Australia: Property, Environment & Planning in NSW: Planning and environment: evolution rather than revolution

Last Updated: 8 February 2017
Article by Breellen Warry and Peter Holt

Most Read Contributor in Australia, July 2017

The year began with the establishment of the Greater Sydney Commission and the appointment of the various District Commissioners. It ended with the public release of draft district plans for each of the six Sydney districts.

In March the Minister for Planning announced a series of legislative updates, amendments to the Environmental Planning and Assessment Act 1979 (EP&A Act) to give effect to the provisions of the Planning Bill 2013 which were widely supported by stakeholder groups.

The aim had been to make an exposure draft of the Bill available for public comment in the middle of the year a view to introducing the bill into the Parliament in the second half of the year.

Perhaps given the volume of applications, or perhaps given the demands of the Government痴 wider legislative reform agenda, the proposed amendments to the EP&A Act did not materialise in 2016.

That is not to say that 2016 was a quiet year for legislative change. Against the background of forced council amalgamations and in a political year dominated by the greyhound racing ban there were a number of significant legislative changes in the planning and environment space.

The most significant legislative changes were around biodiversity conservation. During the year the Government passed the Biodiversity Conservation Act 2016 and the Local Land Services Amendment Act 2016. Together those two acts replace long standing pieces of environmental legislation, including the Threatened Species Conservation Act 1995 and substantially overhaul biodiversity laws in NSW (see here).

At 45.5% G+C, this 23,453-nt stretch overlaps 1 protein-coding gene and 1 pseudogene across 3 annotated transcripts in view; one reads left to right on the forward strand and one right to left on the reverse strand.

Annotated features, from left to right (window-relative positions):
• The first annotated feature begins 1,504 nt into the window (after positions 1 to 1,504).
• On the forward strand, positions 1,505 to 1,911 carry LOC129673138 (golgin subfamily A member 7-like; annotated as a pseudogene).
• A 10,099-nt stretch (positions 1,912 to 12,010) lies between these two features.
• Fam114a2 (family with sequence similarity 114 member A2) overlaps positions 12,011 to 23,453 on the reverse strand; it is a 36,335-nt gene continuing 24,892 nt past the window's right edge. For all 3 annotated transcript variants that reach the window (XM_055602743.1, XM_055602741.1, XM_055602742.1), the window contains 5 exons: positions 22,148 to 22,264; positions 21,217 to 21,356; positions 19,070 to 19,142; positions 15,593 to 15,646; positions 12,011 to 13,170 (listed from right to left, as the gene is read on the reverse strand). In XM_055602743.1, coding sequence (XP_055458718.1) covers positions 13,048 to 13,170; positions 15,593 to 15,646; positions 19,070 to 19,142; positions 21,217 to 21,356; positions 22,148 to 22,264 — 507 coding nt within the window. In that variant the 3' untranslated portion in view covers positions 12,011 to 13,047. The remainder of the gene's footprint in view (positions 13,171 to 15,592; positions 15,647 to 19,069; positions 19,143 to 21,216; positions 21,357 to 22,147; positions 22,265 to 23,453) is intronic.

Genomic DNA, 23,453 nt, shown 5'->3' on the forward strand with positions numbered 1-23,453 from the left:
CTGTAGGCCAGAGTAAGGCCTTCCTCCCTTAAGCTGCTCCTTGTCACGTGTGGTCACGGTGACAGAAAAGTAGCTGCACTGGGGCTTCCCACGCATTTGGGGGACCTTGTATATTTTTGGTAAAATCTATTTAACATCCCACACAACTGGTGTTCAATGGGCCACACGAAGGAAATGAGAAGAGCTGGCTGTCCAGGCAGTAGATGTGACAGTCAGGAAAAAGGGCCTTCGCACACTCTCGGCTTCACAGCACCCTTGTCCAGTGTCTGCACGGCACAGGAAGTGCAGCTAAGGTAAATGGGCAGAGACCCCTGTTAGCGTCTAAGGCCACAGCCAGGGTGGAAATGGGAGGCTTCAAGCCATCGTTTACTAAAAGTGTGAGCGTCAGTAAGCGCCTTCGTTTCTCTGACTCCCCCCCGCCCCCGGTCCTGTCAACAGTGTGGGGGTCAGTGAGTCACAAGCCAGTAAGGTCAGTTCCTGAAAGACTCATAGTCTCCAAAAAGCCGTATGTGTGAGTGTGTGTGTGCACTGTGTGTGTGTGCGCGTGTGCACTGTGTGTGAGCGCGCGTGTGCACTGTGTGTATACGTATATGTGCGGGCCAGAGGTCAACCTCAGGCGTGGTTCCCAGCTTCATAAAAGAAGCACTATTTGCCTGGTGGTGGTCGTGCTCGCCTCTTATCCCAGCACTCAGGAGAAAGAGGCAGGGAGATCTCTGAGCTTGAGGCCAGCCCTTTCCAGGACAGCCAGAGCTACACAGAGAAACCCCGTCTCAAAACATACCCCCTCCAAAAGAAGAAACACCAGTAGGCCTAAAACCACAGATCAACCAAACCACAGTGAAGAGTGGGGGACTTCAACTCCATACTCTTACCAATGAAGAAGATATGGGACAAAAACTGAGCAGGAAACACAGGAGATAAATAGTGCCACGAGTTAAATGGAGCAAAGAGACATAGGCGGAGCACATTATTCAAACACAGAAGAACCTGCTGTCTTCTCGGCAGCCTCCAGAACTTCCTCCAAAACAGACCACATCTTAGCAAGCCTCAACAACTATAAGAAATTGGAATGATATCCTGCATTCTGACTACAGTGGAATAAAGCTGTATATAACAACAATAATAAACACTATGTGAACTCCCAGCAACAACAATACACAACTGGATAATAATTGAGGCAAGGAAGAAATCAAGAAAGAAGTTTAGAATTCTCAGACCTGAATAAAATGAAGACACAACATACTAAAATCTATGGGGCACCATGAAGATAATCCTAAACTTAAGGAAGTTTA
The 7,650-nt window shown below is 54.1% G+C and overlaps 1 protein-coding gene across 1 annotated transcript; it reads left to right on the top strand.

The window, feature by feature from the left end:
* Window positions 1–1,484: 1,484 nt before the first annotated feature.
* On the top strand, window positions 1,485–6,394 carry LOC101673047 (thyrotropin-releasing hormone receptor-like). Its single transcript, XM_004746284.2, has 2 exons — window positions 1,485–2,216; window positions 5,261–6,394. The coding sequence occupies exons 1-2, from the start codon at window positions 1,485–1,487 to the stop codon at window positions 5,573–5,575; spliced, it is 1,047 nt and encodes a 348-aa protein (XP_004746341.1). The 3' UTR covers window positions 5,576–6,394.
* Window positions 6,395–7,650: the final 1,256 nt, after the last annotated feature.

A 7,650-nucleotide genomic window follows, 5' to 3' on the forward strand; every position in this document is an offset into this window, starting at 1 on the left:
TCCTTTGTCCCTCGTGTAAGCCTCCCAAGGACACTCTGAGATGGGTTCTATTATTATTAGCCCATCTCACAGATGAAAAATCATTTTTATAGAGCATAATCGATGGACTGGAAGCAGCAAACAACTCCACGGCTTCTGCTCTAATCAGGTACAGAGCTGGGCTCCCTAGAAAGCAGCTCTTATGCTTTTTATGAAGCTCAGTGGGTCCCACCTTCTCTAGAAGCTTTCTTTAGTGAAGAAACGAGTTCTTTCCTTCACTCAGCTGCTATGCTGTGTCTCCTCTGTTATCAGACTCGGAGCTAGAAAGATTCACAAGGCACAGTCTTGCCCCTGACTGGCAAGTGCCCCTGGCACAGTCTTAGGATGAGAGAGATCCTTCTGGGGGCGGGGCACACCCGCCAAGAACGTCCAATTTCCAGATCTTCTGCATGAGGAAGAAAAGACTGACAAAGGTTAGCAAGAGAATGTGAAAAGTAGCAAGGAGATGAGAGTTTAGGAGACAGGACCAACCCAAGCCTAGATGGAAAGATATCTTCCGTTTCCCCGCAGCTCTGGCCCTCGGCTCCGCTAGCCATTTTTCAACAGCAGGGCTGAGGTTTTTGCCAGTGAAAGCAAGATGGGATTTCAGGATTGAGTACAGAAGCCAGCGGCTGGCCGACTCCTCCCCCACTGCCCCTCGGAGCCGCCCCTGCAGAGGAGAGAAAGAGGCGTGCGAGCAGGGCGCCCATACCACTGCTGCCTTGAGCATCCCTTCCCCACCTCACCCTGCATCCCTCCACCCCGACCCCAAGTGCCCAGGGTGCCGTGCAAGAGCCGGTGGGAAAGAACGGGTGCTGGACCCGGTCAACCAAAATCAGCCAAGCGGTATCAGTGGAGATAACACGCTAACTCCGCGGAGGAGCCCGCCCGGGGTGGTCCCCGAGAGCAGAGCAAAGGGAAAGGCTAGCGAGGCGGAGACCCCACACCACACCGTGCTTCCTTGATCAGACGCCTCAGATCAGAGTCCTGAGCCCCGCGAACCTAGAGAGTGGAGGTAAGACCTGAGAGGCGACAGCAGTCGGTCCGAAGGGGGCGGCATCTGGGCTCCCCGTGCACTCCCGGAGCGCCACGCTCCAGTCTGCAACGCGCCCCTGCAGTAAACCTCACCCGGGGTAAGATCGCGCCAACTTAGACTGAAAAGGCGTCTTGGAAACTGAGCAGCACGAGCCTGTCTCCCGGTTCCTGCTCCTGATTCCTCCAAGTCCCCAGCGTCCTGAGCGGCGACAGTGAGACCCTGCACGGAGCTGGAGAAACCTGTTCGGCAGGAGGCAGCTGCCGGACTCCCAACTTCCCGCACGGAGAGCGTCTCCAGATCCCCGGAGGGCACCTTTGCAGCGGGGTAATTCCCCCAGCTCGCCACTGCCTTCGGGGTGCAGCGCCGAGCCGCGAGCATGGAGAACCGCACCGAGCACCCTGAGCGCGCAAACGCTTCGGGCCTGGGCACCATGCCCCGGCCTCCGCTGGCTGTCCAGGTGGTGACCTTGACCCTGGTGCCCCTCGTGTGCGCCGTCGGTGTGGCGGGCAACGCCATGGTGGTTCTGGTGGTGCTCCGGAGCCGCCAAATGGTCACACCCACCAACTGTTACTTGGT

In addition:

  • The Government also introduced wide ranging changes to the processes around planning and development in the coastal zone.
  • In perhaps the best news in 2016, with the passage of the Waste Avoidance and Resource Recovery Amendment (Container Deposit Scheme) Act 2016, 2017 looks like the year that New South Wales will finally get a container deposit scheme (see here).
  • In response to the acknowledged failures in the compulsory acquisition processes the Government legislated to make a number of changes designed to make the compulsory acquisition processes fairer, transparent and customer friendly for land owners (see here). Those changed are yet to be commenced.

In addition, while the draft bill to give effect to the legislative updates to the EP&A Act did not materialise in 2016, the Government did lay out a roadmap for a series of reforms designed to improve building certification in New South Wales as part of its response to the Lambert Review (see here). Then in October it legislated to improve the flow of information between the main participants in the process, the Building Professionals Board, NSW Fair Trading, the councils and the certifiers.

Furthermore, during the course of 2016: